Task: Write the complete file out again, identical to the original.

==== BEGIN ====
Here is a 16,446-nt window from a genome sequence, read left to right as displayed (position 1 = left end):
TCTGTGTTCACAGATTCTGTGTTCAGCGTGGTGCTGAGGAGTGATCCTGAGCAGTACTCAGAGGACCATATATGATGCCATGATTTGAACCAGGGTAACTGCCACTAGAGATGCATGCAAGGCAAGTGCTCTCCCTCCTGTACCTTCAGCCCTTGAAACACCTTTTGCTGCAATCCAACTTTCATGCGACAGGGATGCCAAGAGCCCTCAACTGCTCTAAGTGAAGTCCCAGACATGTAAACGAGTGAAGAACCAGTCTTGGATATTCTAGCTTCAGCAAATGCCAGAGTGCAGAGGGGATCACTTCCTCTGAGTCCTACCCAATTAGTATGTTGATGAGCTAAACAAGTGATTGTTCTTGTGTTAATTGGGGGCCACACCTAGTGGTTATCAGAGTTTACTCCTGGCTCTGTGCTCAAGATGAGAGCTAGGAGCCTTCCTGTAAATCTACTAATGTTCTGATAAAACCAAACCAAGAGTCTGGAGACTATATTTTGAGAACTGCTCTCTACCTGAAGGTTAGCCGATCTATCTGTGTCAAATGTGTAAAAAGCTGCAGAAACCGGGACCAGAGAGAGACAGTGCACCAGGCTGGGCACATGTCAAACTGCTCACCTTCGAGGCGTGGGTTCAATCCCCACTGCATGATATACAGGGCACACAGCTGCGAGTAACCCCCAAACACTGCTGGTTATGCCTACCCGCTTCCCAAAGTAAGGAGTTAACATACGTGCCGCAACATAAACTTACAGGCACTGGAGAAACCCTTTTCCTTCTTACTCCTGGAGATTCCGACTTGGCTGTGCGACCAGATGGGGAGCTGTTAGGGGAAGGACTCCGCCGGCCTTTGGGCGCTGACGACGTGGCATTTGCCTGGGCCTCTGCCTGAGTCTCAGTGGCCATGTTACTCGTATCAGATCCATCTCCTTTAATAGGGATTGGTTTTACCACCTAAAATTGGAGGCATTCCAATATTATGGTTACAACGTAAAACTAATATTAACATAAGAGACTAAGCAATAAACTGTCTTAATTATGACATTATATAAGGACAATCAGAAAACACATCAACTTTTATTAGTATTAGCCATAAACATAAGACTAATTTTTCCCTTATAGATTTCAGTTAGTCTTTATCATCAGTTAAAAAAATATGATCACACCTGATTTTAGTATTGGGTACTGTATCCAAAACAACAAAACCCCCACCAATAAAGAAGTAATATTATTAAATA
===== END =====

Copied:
Here is a 16,446-nt window from a genome sequence, read left to right as displayed (position 1 = left end):
TCTGTGTTCACAGATTCTGTGTTCAGCGTGGTGCTGAGGAGTGATCCTGAGCAGTACTCAGAGGACCATATATGATGCCATGATTTGAACCAGGGTAACTGCCACTAGAGATGCATGCAAGGCAAGTGCTCTCCCTCCTGTACCTTCAGCCCTTGAAACACCTTTTGCTGCAATCCAACTTTCATGCGACAGGGATGCCAAGAGCCCTCAACTGCTCTAAGTGAAGTCCCAGACATGTAAACGAGTGAAGAACCAGTCTTGGATATTCTAGCTTCAGCAAATGCCAGAGTGCAGAGGGGATCACTTCCTCTGAGTCCTACCCAATTAGTATGTTGATGAGCTAAACAAGTGATTGTTCTTGTGTTAATTGGGGGCCACACCTAGTGGTTATCAGAGTTTACTCCTGGCTCTGTGCTCAAGATGAGAGCTAGGAGCCTTCCTGTAAATCTACTAATGTTCTGATAAAACCAAACCAAGAGTCTGGAGACTATATTTTGAGAACTGCTCTCTACCTGAAGGTTAGCCGATCTATCTGTGTCAAATGTGTAAAAAGCTGCAGAAACCGGGACCAGAGAGAGACAGTGCACCAGGCTGGGCACATGTCAAACTGCTCACCTTCGAGGCGTGGGTTCAATCCCCACTGCATGATATACAGGGCACACAGCTGCGAGTAACCCCCAAACACTGCTGGTTATGCCTACCCGCTTCCCAAAGTAAGGAGTTAACATACGTGCCGCAACATAAACTTACAGGCACTGGAGAAACCCTTTTCCTTCTTACTCCTGGAGATTCCGACTTGGCTGTGCGACCAGATGGGGAGCTGTTAGGGGAAGGACTCCGCCGGCCTTTGGGCGCTGACGACGTGGCATTTGCCTGGGCCTCTGCCTGAGTCTCAGTGGCCATGTTACTCGTATCAGATCCATCTCCTTTAATAGGGATTGGTTTTACCACCTAAAATTGGAGGCATTCCAATATTATGGTTACAACGTAAAACTAATATTAACATAAGAGACTAAGCAATAAACTGTCTTAATTATGACATTATATAAGGACAATCAGAAAACACATCAACTTTTATTAGTATTAGCCATAAACATAAGACTAATTTTTCCCTTATAGATTTCAGTTAGTCTTTATCATCAGTTAAAAAAATATGATCACACCTGATTTTAGTATTGGGTACTGTATCCAAAACAACAAAACCCCCACCAATAAAGAAGTAATATTATTAAATA